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AS IT IS - Obama Proposes Limits on Power Plant Pollution

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The coal-fired Plant Scherer is shown in operation early Sunday, June 1, 2014, in Juliette, Ga. The Obama administration unveiled a plan Monday to cut carbon dioxide emissions from power plants by nearly a third over the next 15 years.
The coal-fired Plant Scherer is shown in operation early Sunday, June 1, 2014, in Juliette, Ga. The Obama administration unveiled a plan Monday to cut carbon dioxide emissions from power plants by nearly a third over the next 15 years.

The Obama administration has proposed stronger rules to limit pollution from American power stations. The proposed rules would affect production of carbon dioxide and other gases linked to rising temperatures worldwide. The administration says the measures will help protect the nation's health. And it says they will put the United States in a stronger leadership position to fight climate change.

President Barack Obama announced the proposed pollution rules early last week.

"Today about 40 percent of America's carbon pollution comes from power plants. But right now there are no national limits to the amount of carbon pollution that existing plants can pump into the air we breathe. None."

The new Clean Power Plan is aimed at the more than 600 coal-fired power plants across the United States. These power centers are the single largest producer of carbon pollution in the country.

Gina McCarthy is head of the Environmental Protection Agency. She said it is a moral duty to act for the good of public health.

"When we do, we'll turn risks of climate into business opportunity. We will spur innovation and investment, and we'll build a world-leading clean energy economy."

The plan would require a 30 percent reduction in climate-changing emissions from 2005 levels by the year 2030. Ms. McCarthy says flexibility is built into how states enforce the rule.

"Each state is different, so each goal and each path can be different."

The proposal offers a number of choices. Kevin Kennedy directs the U.S. Climate Initiative for the World Resources Institute.

"The flexibility that she is talking about (is) the ability to look at the entire electricity system, so that you can look at energy efficiency. You can look at renewables. You can look at switching fuels from coal to natural gas, making more use of existing natural gas plants that have been sitting relatively idle for the last decade."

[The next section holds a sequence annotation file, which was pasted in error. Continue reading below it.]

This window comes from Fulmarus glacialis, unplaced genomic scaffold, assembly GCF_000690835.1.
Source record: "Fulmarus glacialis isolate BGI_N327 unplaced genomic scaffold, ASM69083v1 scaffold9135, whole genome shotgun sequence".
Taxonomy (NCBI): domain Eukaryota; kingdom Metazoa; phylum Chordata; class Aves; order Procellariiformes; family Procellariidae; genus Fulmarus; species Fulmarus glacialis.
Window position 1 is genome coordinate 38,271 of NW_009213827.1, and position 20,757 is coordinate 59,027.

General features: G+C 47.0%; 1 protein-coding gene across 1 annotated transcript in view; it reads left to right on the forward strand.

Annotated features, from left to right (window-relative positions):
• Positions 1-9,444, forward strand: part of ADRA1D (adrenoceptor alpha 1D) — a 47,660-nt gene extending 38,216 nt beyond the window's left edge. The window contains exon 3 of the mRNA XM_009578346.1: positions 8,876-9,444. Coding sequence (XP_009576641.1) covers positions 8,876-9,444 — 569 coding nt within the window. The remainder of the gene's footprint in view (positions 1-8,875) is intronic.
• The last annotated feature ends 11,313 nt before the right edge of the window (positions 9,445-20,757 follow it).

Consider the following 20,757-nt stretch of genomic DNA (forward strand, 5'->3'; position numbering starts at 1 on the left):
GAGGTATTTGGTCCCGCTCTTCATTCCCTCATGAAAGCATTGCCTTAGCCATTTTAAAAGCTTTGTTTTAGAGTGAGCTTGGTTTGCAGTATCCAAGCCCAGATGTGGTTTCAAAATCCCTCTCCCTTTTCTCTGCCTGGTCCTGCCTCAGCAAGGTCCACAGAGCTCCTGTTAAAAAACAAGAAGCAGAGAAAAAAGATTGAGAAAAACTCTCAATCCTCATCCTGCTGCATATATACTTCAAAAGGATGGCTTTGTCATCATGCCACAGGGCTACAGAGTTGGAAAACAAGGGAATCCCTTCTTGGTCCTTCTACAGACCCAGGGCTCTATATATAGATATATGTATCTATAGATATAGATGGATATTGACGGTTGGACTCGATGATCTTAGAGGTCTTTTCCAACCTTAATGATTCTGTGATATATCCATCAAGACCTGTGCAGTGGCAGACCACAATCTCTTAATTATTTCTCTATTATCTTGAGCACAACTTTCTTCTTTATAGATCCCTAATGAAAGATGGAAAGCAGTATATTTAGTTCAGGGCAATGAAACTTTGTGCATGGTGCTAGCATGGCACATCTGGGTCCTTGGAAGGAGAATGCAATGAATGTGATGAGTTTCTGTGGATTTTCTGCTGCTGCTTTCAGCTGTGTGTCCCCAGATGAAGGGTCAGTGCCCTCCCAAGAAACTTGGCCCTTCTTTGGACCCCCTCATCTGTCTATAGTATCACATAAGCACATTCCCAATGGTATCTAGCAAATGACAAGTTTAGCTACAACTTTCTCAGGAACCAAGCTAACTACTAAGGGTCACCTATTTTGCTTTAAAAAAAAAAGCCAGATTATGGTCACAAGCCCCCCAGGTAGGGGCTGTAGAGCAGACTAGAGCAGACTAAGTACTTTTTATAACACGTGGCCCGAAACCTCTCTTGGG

Coal plants produce nearly one-third of the U.S. electric supply. Jeff Holmstead formerly worked for the Environmental Protection Agency. Now he represents the coal industry for the law office of Bracewell & Giuliani. He says the new rule could force some plants to close. And he warns that higher electric rates could push industrial operations overseas.

"And to some extent, we're seeing that happen already in Europe, where Europe has had almost no investment from heavy industry and heavy industries that formerly were in Europe are moving to China or India and in some cases even in the United States, because power prices here today are significantly lower than they are in Europe."

Jeff Holmstead says the administration is wrong to propose a measure that critics say does little to solve the climate change problem. He suggests that investing in a technological fix would be a better way to deal with the issue.

"And until we can figure out a way to allow countries around the world to have the benefits that we enjoy from reliable affordable power, without coal, it is not going to make any different at all to impose expensive requirements in the United States."

Kevin Kennedy agrees that rules alone are not enough. He says the plan is an important sign to other countries that the United States is taking the lead in the battle against climate change.

"That makes it much more likely that you will be able to get a strong international agreement next year, where you would expect to see China and India and other countries coming to the table, more willing to think about reductions on their own."

The administration has announced a one-year period for comments on the proposals. After that, the rules will be finalized. The coal power industry is expected to fight the measure. United Nations negotiators hope to have a new climate change treaty in place by 2015.

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